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Adjusting to Muddy Water
By Chad  Brauer

 Water clarity is one of the most important factors in several aspects of catching bass. An angler should take water clarity into consideration when making decisions about lure color, lure presentation, depth, as well as other day to day fishing choices. By adapting to muddy water conditions you can turn low water clarity into an advantage.

In order to understand the changes a fisherman must make from clear to muddy water, you must first understand the effects muddy water has on the bass. A bass is primarily a sight feeder, which means they use their sense of sight to locate their prey. A change in the clarity of water obviously has an effect on their ability to do this. The distance the bass can see is reduced as water clarity decreases. It is similar to the effects we experience during foggy conditions. This of course means that the “strike zone” for a bass will shrink under these conditions since the distance they can see a bait is limited. To compensate for the limits on their vision, the bass start to make greater use of their other senses. Hearing and feel become increasingly important to the bass in finding prey.

The colors that bass see are also altered under muddy conditions. This is not due to a change in the fish, but rather the physics of light and water. Muddy water is muddy because it has particles of dirt suspended in it. These particles both absorb and reflect light. The wavelengths of light that are reflected are the colors we see. Muddy water is of some brownish tint. That tells us the wavelengths that make up brown are being reflected. Those colors happen to the yellow, orange, red, and green wavelengths. The other colors are absorbed by the particles. To the fisherman this means that baits of yellow, green, orange, and red will stand out under water, while other colors will appear black or gray.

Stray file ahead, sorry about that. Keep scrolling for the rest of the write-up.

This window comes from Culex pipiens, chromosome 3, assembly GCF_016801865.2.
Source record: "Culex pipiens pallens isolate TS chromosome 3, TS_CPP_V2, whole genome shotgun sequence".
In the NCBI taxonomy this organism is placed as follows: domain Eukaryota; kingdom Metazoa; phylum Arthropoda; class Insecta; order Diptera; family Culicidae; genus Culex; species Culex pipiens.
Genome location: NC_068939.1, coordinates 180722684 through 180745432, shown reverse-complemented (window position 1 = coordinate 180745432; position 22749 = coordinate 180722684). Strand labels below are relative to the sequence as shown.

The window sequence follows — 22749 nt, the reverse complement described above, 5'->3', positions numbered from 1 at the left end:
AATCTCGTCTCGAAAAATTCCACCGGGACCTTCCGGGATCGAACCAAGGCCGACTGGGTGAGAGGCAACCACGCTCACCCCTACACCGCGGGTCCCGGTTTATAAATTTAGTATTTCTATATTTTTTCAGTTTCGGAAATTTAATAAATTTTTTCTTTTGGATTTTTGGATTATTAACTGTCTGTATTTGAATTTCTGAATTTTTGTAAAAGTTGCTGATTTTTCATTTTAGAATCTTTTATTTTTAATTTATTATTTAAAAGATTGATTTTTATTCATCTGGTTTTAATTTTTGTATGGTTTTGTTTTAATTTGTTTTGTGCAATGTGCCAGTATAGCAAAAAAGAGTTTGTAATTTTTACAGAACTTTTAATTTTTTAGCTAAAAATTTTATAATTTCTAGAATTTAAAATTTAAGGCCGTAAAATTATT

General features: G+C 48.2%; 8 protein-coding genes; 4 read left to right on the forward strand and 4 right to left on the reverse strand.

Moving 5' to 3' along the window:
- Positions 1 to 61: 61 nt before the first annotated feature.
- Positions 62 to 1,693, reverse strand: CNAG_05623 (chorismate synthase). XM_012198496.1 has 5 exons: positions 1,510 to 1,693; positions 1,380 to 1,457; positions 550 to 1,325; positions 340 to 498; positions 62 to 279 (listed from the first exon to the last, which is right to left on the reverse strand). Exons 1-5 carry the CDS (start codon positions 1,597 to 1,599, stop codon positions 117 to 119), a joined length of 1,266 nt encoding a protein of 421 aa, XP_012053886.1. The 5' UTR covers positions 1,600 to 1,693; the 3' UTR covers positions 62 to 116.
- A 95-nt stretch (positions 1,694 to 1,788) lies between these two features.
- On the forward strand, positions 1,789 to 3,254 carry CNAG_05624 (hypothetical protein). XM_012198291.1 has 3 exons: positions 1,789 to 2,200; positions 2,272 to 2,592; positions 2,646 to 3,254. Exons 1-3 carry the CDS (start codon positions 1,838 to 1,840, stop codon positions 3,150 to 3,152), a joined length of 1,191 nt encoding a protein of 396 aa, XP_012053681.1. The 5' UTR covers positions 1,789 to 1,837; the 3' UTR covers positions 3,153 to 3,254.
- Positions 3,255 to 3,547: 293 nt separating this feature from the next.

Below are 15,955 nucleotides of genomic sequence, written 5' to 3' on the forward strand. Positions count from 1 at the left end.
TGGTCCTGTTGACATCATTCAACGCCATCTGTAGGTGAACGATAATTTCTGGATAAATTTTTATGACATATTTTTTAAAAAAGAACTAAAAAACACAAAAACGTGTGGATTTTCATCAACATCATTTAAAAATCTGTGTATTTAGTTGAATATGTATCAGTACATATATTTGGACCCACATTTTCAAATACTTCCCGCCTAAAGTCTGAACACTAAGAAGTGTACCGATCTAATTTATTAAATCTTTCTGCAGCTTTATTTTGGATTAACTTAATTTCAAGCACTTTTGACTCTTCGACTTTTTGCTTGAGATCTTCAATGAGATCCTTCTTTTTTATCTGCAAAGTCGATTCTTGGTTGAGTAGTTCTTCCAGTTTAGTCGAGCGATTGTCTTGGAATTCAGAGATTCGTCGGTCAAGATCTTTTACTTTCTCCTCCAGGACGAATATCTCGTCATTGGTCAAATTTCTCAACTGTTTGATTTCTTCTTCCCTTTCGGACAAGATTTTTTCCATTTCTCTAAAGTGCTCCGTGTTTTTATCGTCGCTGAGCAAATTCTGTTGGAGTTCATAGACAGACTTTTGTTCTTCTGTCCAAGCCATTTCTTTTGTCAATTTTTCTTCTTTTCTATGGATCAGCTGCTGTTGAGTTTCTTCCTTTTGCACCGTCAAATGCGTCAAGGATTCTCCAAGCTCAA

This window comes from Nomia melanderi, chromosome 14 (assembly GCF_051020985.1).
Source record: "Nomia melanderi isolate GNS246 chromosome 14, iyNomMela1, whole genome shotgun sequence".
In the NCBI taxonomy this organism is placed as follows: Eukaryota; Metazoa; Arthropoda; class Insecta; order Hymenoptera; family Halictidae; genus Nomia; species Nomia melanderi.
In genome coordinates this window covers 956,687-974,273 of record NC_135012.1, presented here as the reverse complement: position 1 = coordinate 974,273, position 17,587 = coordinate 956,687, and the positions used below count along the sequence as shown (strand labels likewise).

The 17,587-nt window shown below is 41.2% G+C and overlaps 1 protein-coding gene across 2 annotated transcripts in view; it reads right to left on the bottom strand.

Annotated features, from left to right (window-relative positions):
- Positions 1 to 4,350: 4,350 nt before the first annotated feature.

So how does an angler turn all this into an advantage over the fish? First, we know his sight range is limited, so we must present a bait closer to him. We can do this by flipping, pitching, or even short precise casts. Muddy water allows you to get closer to the fish without spooking them, so it is not a problem. Second, we know the colors that show up best in these conditions. Some of my favorites are black/chartreuse for jigs and soft plastics, Fire Tiger for crankbaits, and chartreuse for spinnerbaits. Third, we know a bass is now using hearing and feel to increase their chances of finding prey. Rattles now become important. Choose baits that make stronger pressure waves in the






  water. For example, spinnerbaits with Colorado blades rather than willowleaf blades, or crankbaits with a wide wobble rather than a tight one. Last but not least, is slow down your presentation. Give the bass time to find your bait.

When you incorporate all of these factors into your muddy water game plan you will be more successful. Muddy water is definitely not the enemy of fishermen; in fact, it is often an ally. Remember that the worst thing about muddy water is cleaning up your boat.

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